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JSF: Where do the technologies fit in?

 
Bear Bibeault
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I've had zero time to look into JSF to date. Could you give a brief overview of the technology? For example, how does it fit onto the HTTP request/response cycle? Does it (or how does it) utilize the servlet model? What processing happens where? Is it a JSP replacement or augmentation?
You also mentioned a navigation model in other threads; could you give a stratospheric view of how that operates?
thanks,
bear
 
Bill Dudney
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Hi Bear,
JSF is a Model 2 framework for doing web development. Which is just a fancy way to say that JSF does model-view-controller for the web. I have a bit of info about this in the presentation I did for NoFluffJustStuff. If you search on google you should find it on either my blog or my .mac account.
So the lifecycle looks something like this.
  • You click a button or a link
  • Server gets the form submit via normal HTTP stuff
  • Server sees the JSF tags in the URL (either /faces/* or *.jsf or something of your choosing) that says to forward the request to the FacesServlet.
  • FacesServlet does a bunch of stuff to get your components up and ready for events
  • Your application is called a well defined points in the processing
  • The logical outcome from the processing is matched against the nav rules (more on that latter)
  • JSF forwards to the page specified in the nav rules


  • From the 100000 foot range (stratosphere starts about there if I remember my earth science ) the navigation model lets you externalize the way users navigate through your application. So for example here in my Post A Reply form on JavaRanch there are two actions I can take, 'log out' and 'Add Reply'. If I were implementing this form with JSF these two 'actions' are UICommand components. One rendered as a link and one is rendered as a button. When the button click happens or the link is activated the form is submitted. On the back end the JSF machinery notices what happened and posts server side events. The events eventually boil down to a method call on one of the server side objects to a method that returns a String and takes no arguments. This string is called a 'logical outcome' in the spec. This logical outcome is then matched against the navigation rules in the faces-config.xml file. The rules basically say 'from some page with logical outcome XYZ go to page Foo.jsp'.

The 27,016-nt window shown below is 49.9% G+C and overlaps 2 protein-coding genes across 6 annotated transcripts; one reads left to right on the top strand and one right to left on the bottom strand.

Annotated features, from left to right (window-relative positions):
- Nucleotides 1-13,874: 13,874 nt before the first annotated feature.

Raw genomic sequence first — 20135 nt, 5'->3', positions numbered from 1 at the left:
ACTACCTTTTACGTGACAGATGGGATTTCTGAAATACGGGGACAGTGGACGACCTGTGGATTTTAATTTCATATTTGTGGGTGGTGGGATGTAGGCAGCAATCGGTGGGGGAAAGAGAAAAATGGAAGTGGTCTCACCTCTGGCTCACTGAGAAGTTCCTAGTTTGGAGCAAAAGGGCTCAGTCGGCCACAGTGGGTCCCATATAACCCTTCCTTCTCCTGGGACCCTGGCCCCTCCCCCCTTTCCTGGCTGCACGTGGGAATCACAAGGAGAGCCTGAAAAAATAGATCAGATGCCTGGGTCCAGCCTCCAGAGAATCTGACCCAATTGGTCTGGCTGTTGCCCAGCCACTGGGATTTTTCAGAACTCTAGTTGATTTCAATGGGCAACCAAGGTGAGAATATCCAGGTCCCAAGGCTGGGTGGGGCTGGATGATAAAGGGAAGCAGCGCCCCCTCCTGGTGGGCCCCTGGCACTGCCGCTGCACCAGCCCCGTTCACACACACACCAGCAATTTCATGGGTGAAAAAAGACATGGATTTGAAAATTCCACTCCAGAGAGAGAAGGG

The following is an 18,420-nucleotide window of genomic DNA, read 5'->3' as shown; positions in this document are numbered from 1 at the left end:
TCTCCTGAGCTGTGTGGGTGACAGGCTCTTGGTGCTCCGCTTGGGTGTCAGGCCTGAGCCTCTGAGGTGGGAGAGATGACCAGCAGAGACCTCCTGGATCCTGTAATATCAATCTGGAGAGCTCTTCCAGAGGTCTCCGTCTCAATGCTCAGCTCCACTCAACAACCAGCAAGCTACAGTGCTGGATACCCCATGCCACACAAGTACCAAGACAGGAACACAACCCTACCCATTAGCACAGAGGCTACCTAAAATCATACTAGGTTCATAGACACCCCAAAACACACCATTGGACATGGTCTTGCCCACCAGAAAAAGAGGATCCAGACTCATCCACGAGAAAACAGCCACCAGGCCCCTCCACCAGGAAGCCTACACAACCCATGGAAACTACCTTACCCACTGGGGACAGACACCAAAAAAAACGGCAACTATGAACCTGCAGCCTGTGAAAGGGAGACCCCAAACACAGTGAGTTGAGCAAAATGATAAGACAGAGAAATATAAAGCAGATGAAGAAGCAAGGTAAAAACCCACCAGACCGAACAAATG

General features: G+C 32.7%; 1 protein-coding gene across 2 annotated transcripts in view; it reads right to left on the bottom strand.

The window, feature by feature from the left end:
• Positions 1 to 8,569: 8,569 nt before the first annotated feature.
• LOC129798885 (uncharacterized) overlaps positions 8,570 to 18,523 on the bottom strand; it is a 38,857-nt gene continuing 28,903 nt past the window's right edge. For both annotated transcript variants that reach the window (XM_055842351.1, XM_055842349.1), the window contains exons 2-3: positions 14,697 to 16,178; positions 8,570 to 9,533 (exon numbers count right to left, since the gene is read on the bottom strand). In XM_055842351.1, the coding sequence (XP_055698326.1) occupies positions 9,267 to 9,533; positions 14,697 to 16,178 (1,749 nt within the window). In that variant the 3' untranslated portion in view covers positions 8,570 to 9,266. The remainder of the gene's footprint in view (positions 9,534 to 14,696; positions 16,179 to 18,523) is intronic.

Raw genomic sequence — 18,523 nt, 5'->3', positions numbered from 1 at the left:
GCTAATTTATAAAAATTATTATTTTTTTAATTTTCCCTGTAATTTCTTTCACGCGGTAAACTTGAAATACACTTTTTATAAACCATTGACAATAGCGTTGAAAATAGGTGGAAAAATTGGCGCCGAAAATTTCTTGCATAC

I hope that helps!
     
    Gregg Bolinger
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    That was a good explination. It's a lot like Struts. But as I understand from another post, it is Component driven whereas Struts is, well, I don't know what it is.
     
    Bear Bibeault
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    Cool, that answers the nav question pretty well, thanks.
    What about the JSP question: Is a "JSF page" a JSP page with JSF-provided custom actions? Or does JSF replace JSP with another templating language?
     
    Bill Dudney
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    I'd call Struts 'custom action' based. Every bit of UI in struts is based on the tags.
    JSF uses JSP for the default templating language. However one of the examples that ships with RI shows you how to build the component tree (the view) with XML.
     
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